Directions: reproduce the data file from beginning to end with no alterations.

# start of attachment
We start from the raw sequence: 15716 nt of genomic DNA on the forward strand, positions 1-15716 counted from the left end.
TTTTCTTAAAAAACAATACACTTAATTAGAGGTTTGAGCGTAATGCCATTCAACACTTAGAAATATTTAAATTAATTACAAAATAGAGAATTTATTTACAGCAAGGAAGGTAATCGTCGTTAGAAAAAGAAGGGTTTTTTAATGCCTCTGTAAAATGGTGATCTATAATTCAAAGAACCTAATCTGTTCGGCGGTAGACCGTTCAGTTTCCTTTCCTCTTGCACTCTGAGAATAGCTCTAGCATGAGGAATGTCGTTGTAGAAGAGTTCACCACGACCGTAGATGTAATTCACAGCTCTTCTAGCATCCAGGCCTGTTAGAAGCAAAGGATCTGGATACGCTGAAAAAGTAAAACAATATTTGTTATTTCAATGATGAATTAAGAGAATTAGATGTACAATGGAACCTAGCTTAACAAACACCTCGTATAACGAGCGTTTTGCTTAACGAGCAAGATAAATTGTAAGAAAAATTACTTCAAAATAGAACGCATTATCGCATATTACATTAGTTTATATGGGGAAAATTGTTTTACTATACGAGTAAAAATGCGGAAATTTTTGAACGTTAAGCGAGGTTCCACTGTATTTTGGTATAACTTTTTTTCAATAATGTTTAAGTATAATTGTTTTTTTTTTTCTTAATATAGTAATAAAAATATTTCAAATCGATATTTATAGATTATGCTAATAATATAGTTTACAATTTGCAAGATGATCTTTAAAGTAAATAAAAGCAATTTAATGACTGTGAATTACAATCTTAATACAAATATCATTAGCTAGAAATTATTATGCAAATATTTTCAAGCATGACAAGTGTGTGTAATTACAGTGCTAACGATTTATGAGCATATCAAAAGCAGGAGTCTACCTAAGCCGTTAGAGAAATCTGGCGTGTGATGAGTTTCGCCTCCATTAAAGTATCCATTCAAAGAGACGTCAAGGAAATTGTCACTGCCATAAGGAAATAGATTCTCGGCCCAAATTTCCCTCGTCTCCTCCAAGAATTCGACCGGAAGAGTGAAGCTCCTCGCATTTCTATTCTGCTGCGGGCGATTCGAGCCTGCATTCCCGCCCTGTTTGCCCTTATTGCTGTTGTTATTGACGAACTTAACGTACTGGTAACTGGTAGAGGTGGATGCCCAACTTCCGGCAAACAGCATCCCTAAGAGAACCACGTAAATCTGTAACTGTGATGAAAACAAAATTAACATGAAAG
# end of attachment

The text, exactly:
We start from the raw sequence: 15716 nt of genomic DNA on the forward strand, positions 1-15716 counted from the left end.
TTTTCTTAAAAAACAATACACTTAATTAGAGGTTTGAGCGTAATGCCATTCAACACTTAGAAATATTTAAATTAATTACAAAATAGAGAATTTATTTACAGCAAGGAAGGTAATCGTCGTTAGAAAAAGAAGGGTTTTTTAATGCCTCTGTAAAATGGTGATCTATAATTCAAAGAACCTAATCTGTTCGGCGGTAGACCGTTCAGTTTCCTTTCCTCTTGCACTCTGAGAATAGCTCTAGCATGAGGAATGTCGTTGTAGAAGAGTTCACCACGACCGTAGATGTAATTCACAGCTCTTCTAGCATCCAGGCCTGTTAGAAGCAAAGGATCTGGATACGCTGAAAAAGTAAAACAATATTTGTTATTTCAATGATGAATTAAGAGAATTAGATGTACAATGGAACCTAGCTTAACAAACACCTCGTATAACGAGCGTTTTGCTTAACGAGCAAGATAAATTGTAAGAAAAATTACTTCAAAATAGAACGCATTATCGCATATTACATTAGTTTATATGGGGAAAATTGTTTTACTATACGAGTAAAAATGCGGAAATTTTTGAACGTTAAGCGAGGTTCCACTGTATTTTGGTATAACTTTTTTTCAATAATGTTTAAGTATAATTGTTTTTTTTTTTCTTAATATAGTAATAAAAATATTTCAAATCGATATTTATAGATTATGCTAATAATATAGTTTACAATTTGCAAGATGATCTTTAAAGTAAATAAAAGCAATTTAATGACTGTGAATTACAATCTTAATACAAATATCATTAGCTAGAAATTATTATGCAAATATTTTCAAGCATGACAAGTGTGTGTAATTACAGTGCTAACGATTTATGAGCATATCAAAAGCAGGAGTCTACCTAAGCCGTTAGAGAAATCTGGCGTGTGATGAGTTTCGCCTCCATTAAAGTATCCATTCAAAGAGACGTCAAGGAAATTGTCACTGCCATAAGGAAATAGATTCTCGGCCCAAATTTCCCTCGTCTCCTCCAAGAATTCGACCGGAAGAGTGAAGCTCCTCGCATTTCTATTCTGCTGCGGGCGATTCGAGCCTGCATTCCCGCCCTGTTTGCCCTTATTGCTGTTGTTATTGACGAACTTAACGTACTGGTAACTGGTAGAGGTGGATGCCCAACTTCCGGCAAACAGCATCCCTAAGAGAACCACGTAAATCTGTAACTGTGATGAAAACAAAATTAACATGAAAG